As a senior runner who writes about senior running adventures (and misadventures), I’m sure that the many runners in the 60+ age groups have their own stories to tell.  Roughly 70 runners and walkers in those age groups made their way from Brazil, China, Canada and across the United States to NYC, then revamped their course to Harrisburg.

A panorama of Harrisburg, showing the northern...

For runners of all ages, our well-kept small town marathon secret became one of the havens for runners from the Northeast United States and internationally.  Like the good host or hostess who suddenly finds their guest list has doubled, the Harrisburg Marathon and Harrisburg Area YMCA set about ensuring that their expanded guest list would have shirts, medals, support on the course and food at the end of their marathon journey.  Likewise, the influx of registrants post-NYC cancellation were the ideal guests, with compliments on our scenery, fresh air, friendly atmosphere and a well organized event.Their children were charmed by the chickens and horses housed in the barn on City Island, within a block of the race start line.

Those fortunate enough to land rooms in downtown hotels found the start and finish lines were roughly a 1/2 mile walk/jog across the Susquehanna River to City Island.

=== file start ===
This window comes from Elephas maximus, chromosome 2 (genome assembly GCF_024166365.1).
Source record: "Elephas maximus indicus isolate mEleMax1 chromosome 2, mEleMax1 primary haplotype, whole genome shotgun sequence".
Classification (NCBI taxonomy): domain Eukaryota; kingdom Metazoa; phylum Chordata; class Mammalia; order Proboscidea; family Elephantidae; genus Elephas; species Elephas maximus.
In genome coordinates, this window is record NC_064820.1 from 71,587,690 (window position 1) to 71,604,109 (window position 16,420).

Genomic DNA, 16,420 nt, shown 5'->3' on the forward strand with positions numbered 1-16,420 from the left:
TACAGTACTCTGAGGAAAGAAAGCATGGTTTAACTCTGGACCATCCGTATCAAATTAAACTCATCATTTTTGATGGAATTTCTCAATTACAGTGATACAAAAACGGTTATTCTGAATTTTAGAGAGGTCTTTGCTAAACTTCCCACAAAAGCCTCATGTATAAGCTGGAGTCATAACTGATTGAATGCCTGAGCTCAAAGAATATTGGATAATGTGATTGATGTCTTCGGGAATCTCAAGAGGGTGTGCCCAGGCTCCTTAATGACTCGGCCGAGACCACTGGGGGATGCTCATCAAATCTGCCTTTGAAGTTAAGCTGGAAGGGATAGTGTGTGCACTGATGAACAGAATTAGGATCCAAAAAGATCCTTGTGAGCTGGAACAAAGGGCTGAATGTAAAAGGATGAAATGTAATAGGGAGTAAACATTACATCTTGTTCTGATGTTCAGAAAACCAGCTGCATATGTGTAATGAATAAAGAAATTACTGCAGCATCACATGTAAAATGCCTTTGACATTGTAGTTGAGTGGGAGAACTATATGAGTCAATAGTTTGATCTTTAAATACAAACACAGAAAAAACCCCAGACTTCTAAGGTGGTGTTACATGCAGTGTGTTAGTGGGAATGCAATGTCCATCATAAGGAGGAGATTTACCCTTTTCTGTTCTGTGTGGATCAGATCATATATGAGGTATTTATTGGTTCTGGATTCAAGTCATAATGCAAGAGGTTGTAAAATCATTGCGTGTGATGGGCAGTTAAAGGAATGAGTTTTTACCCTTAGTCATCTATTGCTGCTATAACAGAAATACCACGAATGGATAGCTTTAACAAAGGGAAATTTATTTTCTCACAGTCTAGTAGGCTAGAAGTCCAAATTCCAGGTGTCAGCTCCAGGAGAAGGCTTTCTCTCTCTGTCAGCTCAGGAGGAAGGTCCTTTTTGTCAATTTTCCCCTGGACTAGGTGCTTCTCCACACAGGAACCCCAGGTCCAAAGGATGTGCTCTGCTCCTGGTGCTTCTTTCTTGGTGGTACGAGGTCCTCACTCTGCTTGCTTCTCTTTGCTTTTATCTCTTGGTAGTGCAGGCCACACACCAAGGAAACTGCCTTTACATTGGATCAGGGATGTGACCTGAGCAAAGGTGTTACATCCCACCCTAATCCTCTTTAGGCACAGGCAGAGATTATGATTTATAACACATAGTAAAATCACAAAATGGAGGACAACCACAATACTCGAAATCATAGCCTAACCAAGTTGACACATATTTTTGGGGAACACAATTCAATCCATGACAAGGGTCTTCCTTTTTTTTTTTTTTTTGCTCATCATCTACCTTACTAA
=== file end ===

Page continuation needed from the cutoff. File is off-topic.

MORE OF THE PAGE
Runners originally expecting a marathon start at the Verrazano Bridge, were enjoying beautiful, slightly warm weather with a start on Harrisburg’s Market Street Bridge.  A turn onto Front Street took them past historic buildings into downtown Harrisburg around the Capitol Complex, then treated them to our Greenbelt and Riverfront Park.  They passed through city neighborhoods and a brief stint through an industrial road and the Harrisburg Area Community College  campus.  At the appropriate distances along the course, signs appeared indicating the 5 boroughs of New York City.   The mostly flat, mostly scenic course surprised some out-of-town guests as they approached the hills in Wildwood Park. The final six miles brought them back down the river to City Island food and festivities.

As warmup clothes were pulled from the bag check, apparel from the Central Park Track Club, the Van Cortlandt Track Club, as well as shirts and jackets from the Bronx were well represented.

As some of our guests hurried from the finish line to the next scheduled train back to NYC, they took with them some new-found friendships, an appreciation for this small town marathon  and many of the age-group awards.

In the following days, Facebook and Twitter lit up with accolades for an unexpected journey to a fantastic marathon. 

It was great to have you visit.  Come back and see us again!

(Note:  Photos in this post are miserably limited as I was off running a relay leg on the course, a topic for another post another day. You will find great photographs of participants and the course on the Marathon and facebook pages linked in this post.)